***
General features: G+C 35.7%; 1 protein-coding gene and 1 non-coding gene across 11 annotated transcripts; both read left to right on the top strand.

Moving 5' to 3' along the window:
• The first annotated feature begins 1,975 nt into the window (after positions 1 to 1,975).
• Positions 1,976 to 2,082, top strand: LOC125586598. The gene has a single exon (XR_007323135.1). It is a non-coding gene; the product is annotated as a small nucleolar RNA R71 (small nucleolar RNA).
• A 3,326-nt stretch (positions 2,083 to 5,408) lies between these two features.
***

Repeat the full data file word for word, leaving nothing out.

General features: G+C 35.7%; 1 protein-coding gene and 1 non-coding gene across 11 annotated transcripts; both read left to right on the top strand.

Moving 5' to 3' along the window:
• The first annotated feature begins 1,975 nt into the window (after positions 1 to 1,975).
• Positions 1,976 to 2,082, top strand: LOC125586598. The gene has a single exon (XR_007323135.1). It is a non-coding gene; the product is annotated as a small nucleolar RNA R71 (small nucleolar RNA).
• A 3,326-nt stretch (positions 2,083 to 5,408) lies between these two features.